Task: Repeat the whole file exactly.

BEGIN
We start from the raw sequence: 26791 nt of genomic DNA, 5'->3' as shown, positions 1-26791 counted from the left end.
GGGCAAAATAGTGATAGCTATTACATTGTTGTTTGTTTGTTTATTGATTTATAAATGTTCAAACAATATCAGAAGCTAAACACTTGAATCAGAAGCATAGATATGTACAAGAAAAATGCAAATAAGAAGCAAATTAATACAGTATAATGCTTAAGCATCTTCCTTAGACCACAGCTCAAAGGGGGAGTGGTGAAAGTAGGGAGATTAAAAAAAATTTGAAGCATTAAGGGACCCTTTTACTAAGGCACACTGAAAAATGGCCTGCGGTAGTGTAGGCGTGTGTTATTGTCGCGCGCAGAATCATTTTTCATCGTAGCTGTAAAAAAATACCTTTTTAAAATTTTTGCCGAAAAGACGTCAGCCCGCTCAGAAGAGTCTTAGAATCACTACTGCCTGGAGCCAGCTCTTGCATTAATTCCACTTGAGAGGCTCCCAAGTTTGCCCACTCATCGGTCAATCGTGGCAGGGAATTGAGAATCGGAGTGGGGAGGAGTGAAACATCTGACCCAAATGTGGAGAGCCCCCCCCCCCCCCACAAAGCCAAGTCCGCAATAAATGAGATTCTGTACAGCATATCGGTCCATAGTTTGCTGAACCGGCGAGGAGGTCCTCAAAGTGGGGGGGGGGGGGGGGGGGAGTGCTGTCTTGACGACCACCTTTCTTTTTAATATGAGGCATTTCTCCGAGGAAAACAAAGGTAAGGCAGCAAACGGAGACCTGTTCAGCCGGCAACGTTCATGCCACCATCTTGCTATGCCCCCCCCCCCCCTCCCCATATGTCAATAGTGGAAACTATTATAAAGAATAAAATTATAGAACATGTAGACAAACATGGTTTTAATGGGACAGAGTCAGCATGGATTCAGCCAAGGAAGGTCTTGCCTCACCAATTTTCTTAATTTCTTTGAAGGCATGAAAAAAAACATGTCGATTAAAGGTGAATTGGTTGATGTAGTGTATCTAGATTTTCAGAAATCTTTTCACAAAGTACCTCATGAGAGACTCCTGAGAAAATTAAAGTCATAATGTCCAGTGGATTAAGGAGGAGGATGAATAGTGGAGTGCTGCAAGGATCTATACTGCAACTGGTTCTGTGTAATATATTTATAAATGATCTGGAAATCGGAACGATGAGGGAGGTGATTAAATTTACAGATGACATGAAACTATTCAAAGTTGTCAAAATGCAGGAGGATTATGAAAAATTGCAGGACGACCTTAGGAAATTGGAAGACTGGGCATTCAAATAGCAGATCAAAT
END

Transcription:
We start from the raw sequence: 26791 nt of genomic DNA, 5'->3' as shown, positions 1-26791 counted from the left end.
GGGCAAAATAGTGATAGCTATTACATTGTTGTTTGTTTGTTTATTGATTTATAAATGTTCAAACAATATCAGAAGCTAAACACTTGAATCAGAAGCATAGATATGTACAAGAAAAATGCAAATAAGAAGCAAATTAATACAGTATAATGCTTAAGCATCTTCCTTAGACCACAGCTCAAAGGGGGAGTGGTGAAAGTAGGGAGATTAAAAAAAATTTGAAGCATTAAGGGACCCTTTTACTAAGGCACACTGAAAAATGGCCTGCGGTAGTGTAGGCGTGTGTTATTGTCGCGCGCAGAATCATTTTTCATCGTAGCTGTAAAAAAATACCTTTTTAAAATTTTTGCCGAAAAGACGTCAGCCCGCTCAGAAGAGTCTTAGAATCACTACTGCCTGGAGCCAGCTCTTGCATTAATTCCACTTGAGAGGCTCCCAAGTTTGCCCACTCATCGGTCAATCGTGGCAGGGAATTGAGAATCGGAGTGGGGAGGAGTGAAACATCTGACCCAAATGTGGAGAGCCCCCCCCCCCCCCACAAAGCCAAGTCCGCAATAAATGAGATTCTGTACAGCATATCGGTCCATAGTTTGCTGAACCGGCGAGGAGGTCCTCAAAGTGGGGGGGGGGGGGGGGGGGAGTGCTGTCTTGACGACCACCTTTCTTTTTAATATGAGGCATTTCTCCGAGGAAAACAAAGGTAAGGCAGCAAACGGAGACCTGTTCAGCCGGCAACGTTCATGCCACCATCTTGCTATGCCCCCCCCCCCCCTCCCCATATGTCAATAGTGGAAACTATTATAAAGAATAAAATTATAGAACATGTAGACAAACATGGTTTTAATGGGACAGAGTCAGCATGGATTCAGCCAAGGAAGGTCTTGCCTCACCAATTTTCTTAATTTCTTTGAAGGCATGAAAAAAAACATGTCGATTAAAGGTGAATTGGTTGATGTAGTGTATCTAGATTTTCAGAAATCTTTTCACAAAGTACCTCATGAGAGACTCCTGAGAAAATTAAAGTCATAATGTCCAGTGGATTAAGGAGGAGGATGAATAGTGGAGTGCTGCAAGGATCTATACTGCAACTGGTTCTGTGTAATATATTTATAAATGATCTGGAAATCGGAACGATGAGGGAGGTGATTAAATTTACAGATGACATGAAACTATTCAAAGTTGTCAAAATGCAGGAGGATTATGAAAAATTGCAGGACGACCTTAGGAAATTGGAAGACTGGGCATTCAAATAGCAGATCAAAT